In the last article, I talked about why children and students don’t want to study. I also mentioned that it mostly has to do with feelings.

Just like how adults want to feel these 3 feelings at work:

1) A sense of achievement
2) Feeling good about yourself (through praise or self efficacy)
3) Knowing that you are trusted and appreciated

Children, both primary and secondary, want to feel these feelings to, in order to start focusing and working hard.

But before all that…

No one likes a pretender. Someone who is pretentious and superficial just throws us off.

As adults, we know this, yet we keep doing it. We pretend and behave in a certain way to get what we want. We do this because we’re not patient enough.

Psychologically and innately, we know this isn’t good for the child: it’s terrible modelling of adult behaviour!

But I can’t handle my anger!

Trust me. It’s not because you’re angry. There is other deeper feelings involved.

You lash out in anger because there’s anxiety, insecurity, and the uncertain future.

Admit it. You’re really angry at your children simply because you are worried that your child won’t make it in the future. It’s already tough now in the present and you foresee that it will get tougher in the future.

And that’s normal! Most parents feel that way!

But the last thing to do is lash out at your kids.

And you know this.

It gives a bad impression about parenting, and your child will mimic that parenting style with their own children: your grandchildren.

So what can I do?

There are 3 key ideas to what I am going to tell you: love, nurture and sincerity.

You are going to need to be honest about how you feel. I promise you that it will feel awkward if you have never done this, but I always believe in communicating your feelings, without the anger.

It can go something like,

“Son, let’s talk. I want you to understand that this is going to be awkward for me, for us, to speak from the heart but I did some reading and I think this will be better in the long run.”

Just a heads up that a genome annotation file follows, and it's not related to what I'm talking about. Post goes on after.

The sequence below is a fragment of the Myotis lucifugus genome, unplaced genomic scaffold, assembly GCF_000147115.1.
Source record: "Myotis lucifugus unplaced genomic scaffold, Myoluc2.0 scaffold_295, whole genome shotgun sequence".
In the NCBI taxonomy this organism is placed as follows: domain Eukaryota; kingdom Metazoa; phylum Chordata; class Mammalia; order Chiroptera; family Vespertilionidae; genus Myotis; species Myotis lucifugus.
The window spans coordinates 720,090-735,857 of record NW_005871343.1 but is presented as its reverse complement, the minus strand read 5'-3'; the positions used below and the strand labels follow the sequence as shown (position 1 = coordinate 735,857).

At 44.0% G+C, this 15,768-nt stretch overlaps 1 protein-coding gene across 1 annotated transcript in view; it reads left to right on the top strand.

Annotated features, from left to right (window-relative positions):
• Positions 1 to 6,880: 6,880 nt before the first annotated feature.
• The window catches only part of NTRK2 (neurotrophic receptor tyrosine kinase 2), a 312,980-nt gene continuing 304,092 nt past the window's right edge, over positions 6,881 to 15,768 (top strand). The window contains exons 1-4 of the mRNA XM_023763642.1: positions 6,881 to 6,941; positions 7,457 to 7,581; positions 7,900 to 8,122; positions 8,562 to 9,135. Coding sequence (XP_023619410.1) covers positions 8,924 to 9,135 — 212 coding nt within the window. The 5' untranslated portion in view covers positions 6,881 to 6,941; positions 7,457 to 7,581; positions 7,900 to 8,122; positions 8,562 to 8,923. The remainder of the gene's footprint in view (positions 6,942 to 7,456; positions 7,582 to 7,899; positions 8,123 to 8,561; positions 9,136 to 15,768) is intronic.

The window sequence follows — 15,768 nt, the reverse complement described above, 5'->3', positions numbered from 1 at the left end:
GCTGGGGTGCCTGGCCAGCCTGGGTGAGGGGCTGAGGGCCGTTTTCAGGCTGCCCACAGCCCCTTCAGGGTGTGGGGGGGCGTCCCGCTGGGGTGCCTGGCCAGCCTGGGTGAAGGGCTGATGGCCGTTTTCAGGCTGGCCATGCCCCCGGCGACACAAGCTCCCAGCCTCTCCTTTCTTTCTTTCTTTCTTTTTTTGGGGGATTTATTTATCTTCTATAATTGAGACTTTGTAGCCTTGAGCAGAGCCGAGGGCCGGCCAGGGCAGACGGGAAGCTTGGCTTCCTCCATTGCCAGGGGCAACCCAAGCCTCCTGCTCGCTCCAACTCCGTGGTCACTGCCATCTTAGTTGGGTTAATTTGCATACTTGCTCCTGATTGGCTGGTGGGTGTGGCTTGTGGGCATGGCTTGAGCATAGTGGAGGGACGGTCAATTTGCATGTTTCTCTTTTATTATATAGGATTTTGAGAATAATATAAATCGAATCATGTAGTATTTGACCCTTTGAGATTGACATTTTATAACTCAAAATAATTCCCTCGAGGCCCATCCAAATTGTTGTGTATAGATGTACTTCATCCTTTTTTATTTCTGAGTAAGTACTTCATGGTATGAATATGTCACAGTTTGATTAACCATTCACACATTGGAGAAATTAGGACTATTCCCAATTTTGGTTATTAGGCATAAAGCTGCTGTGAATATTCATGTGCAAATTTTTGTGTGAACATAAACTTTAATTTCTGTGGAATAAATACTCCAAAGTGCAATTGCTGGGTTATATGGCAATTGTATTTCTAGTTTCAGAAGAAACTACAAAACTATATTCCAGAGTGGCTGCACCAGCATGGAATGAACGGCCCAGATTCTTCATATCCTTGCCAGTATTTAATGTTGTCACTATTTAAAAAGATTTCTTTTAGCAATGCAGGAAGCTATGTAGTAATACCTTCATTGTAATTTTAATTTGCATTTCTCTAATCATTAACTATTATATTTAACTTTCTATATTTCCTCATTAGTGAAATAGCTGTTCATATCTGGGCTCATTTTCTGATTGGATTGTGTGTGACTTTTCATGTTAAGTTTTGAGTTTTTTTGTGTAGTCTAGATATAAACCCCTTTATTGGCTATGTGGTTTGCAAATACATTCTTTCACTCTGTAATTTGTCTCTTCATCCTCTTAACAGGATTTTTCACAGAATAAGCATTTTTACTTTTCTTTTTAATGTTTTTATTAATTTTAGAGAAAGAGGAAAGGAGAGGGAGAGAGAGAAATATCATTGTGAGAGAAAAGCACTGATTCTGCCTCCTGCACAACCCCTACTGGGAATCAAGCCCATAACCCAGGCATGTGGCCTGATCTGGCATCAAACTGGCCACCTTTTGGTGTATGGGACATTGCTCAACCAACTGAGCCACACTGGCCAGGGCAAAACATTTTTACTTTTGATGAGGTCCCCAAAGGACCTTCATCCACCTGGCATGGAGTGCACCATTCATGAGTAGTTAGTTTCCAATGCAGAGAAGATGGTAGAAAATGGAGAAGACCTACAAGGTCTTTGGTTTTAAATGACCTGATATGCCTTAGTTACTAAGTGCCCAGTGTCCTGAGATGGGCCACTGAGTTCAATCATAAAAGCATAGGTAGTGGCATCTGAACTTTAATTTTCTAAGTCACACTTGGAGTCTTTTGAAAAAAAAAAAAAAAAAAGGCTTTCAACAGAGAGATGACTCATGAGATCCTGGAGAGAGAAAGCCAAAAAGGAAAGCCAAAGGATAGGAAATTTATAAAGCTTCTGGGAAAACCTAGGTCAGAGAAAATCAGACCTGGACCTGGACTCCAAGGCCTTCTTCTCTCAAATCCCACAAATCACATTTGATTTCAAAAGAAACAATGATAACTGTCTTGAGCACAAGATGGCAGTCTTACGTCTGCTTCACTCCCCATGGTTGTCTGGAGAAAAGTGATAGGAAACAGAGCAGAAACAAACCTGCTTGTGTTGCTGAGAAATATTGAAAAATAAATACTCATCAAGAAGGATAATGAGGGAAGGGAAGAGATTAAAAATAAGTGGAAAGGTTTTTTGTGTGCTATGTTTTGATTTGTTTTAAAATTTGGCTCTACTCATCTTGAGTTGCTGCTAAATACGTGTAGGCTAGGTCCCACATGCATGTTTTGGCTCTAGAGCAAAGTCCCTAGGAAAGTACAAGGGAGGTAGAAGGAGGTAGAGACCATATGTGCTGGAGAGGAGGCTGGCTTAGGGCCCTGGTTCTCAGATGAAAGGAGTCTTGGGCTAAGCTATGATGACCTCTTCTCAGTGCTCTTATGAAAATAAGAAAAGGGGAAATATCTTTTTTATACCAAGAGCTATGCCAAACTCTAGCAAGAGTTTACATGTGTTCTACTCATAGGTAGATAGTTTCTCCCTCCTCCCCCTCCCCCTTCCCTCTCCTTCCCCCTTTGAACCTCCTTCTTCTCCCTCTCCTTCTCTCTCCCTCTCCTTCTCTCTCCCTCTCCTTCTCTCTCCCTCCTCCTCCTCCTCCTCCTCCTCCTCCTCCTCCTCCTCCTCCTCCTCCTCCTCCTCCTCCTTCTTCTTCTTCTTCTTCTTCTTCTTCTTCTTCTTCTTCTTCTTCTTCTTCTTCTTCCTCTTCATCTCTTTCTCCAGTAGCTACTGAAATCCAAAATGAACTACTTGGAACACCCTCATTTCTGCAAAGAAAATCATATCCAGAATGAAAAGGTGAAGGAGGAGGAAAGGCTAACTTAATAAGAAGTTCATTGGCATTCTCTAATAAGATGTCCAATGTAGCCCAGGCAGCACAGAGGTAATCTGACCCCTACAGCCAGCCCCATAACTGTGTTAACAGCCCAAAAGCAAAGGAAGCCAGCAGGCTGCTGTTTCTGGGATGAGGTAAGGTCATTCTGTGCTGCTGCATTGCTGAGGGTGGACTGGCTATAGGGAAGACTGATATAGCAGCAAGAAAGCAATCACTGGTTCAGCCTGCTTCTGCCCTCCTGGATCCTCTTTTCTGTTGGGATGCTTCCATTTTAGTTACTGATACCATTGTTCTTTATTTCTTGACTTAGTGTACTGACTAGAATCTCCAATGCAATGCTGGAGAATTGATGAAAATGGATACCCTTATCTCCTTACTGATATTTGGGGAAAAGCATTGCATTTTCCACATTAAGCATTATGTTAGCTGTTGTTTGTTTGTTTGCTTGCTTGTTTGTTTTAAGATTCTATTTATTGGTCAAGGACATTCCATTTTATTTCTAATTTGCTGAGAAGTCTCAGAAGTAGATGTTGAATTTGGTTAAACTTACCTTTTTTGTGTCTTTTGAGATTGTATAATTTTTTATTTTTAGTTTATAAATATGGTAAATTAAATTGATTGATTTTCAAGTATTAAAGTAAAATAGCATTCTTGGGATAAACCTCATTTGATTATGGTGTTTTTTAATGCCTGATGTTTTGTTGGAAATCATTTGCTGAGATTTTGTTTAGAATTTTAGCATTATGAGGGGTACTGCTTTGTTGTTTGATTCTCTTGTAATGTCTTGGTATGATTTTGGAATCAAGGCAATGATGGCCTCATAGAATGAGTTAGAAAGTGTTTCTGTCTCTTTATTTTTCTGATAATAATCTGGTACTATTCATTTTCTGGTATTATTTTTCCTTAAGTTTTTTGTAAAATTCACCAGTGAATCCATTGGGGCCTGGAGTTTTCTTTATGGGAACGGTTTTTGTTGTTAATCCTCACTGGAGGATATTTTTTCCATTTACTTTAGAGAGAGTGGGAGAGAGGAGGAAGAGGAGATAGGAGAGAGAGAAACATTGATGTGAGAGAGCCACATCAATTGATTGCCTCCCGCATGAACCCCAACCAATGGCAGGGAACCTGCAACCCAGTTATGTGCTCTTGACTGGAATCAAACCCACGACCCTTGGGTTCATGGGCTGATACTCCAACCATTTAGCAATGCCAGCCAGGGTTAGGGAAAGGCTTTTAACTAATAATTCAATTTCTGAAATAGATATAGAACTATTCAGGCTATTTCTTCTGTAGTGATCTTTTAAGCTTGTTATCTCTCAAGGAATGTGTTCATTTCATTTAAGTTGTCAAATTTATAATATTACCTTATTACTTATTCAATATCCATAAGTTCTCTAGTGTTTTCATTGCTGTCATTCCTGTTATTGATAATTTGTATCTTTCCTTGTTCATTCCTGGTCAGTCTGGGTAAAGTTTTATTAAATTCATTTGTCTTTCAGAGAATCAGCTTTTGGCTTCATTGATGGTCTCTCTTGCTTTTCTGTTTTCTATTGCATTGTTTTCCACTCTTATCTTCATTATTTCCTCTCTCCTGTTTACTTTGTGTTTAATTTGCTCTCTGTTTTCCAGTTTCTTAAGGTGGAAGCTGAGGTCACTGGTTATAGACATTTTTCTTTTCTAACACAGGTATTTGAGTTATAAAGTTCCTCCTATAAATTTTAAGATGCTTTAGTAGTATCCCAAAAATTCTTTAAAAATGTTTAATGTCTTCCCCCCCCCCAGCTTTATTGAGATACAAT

The parent here is doing a few things. First, the father admitted his feelings. Second, the father showed that he actually studies and reads for information for some form of improvement. And third, he explains that he is worried about the future.

“I want us to communicate from now on and be honest about how we feel. I know that I have some expectations for you, and you may or may not completely understand it because I’ve been angry at your marks. It’s just that my work has been hard and I’m just worried for your future. Whatever I’ve done for you, is so that it’s easier for you to study.”

Here, the parent sets the tone and expectations. He apologises for what he’s done and explains why he had done it. He then explains what he has done thus far and why.

“I know sometimes you put in effort to study to do well, and sometimes I don’t pay enough attention when you do. But I’m going to do better. I’m going to be involved in your studying and understand what you go through. We’re a family so we should always try to help each other out. Now, it’s your turn to speak. It’s alright. Just say what’s on your mind.”

Acknowledging from a perspective that your child has truly been putting in effort to study and that yes, sometimes you don’t acknowledge that enough, makes your child feel the promise for change. He/she will start to have hope that you will be involved and understand how difficult studying really is and that you will support your child mentally and emotionally.

Then, you offer your child the opportunity to talk and make sure it is a mentally and emotionally safe environment for your child to express how he/she feels.

You mean I have to apologise?

You are going to have a hard time apologising. Especially to your own child. But you must remember something that is very crucial:

You are the adult.

You need to model to your child the best way an adult would behave, think and speak. If your child has never seen you apologise, how would your child ever know how it’s like to apologise?

I understand what I am asking is not easy.

But trust me when I say that once you are able to muster up the courage to speak from the heart, things will start to change for the better.

Start today. Take one day at a time. Muster up the courage. And continue the effort.

And see the change.

Screen Shot 2015-05-12 at 2.27.31 pm